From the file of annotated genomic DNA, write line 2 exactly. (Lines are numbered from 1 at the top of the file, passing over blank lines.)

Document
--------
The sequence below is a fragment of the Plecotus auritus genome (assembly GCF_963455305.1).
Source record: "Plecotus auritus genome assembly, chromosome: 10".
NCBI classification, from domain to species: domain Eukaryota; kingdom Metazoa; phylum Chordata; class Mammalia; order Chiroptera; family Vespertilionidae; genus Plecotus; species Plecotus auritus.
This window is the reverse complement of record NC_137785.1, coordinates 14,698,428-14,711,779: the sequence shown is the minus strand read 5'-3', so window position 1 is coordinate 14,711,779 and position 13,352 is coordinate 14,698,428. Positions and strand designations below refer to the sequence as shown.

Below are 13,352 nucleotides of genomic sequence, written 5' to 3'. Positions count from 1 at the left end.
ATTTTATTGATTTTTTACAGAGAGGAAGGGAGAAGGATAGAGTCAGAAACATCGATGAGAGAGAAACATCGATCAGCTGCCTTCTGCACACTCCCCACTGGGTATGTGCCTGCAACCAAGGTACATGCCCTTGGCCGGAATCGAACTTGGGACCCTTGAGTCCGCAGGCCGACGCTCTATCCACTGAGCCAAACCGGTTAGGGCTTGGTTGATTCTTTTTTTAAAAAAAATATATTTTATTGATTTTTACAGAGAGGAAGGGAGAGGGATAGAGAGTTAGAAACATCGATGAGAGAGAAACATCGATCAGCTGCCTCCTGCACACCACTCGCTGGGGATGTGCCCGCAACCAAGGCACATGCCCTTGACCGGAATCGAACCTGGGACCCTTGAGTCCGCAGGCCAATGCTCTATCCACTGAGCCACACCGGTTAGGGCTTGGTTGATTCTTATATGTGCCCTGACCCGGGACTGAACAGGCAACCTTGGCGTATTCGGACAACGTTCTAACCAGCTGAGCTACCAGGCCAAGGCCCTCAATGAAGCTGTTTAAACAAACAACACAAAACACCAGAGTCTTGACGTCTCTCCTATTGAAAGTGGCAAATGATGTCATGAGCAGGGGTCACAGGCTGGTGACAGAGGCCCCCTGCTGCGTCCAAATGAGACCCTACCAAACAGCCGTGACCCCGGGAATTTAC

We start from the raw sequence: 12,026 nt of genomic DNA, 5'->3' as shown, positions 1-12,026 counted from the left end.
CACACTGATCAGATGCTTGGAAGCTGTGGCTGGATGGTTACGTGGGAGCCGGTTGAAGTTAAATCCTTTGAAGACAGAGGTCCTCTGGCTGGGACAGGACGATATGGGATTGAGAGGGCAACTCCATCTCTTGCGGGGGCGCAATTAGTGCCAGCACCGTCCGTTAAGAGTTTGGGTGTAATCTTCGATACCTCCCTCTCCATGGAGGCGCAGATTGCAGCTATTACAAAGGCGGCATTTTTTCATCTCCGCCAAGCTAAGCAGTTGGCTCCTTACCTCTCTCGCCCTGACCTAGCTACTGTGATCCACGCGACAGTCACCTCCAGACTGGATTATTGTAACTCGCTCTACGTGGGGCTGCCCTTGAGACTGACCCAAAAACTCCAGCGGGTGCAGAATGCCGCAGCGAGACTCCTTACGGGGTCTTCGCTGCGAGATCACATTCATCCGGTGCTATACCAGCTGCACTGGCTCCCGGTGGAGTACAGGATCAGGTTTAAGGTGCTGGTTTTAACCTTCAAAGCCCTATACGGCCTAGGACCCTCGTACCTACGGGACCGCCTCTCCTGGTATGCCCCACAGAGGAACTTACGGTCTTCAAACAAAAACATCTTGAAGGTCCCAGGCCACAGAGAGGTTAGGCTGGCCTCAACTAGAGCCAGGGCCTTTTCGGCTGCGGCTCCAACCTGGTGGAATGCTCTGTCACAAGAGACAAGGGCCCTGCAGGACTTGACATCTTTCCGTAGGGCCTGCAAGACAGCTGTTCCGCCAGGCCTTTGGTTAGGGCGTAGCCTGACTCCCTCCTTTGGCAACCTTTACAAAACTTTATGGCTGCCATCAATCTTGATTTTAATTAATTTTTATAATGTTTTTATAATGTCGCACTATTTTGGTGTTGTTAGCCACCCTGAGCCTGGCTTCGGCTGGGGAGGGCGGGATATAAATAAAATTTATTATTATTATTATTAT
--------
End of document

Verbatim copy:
Source record: "Plecotus auritus genome assembly, chromosome: 10".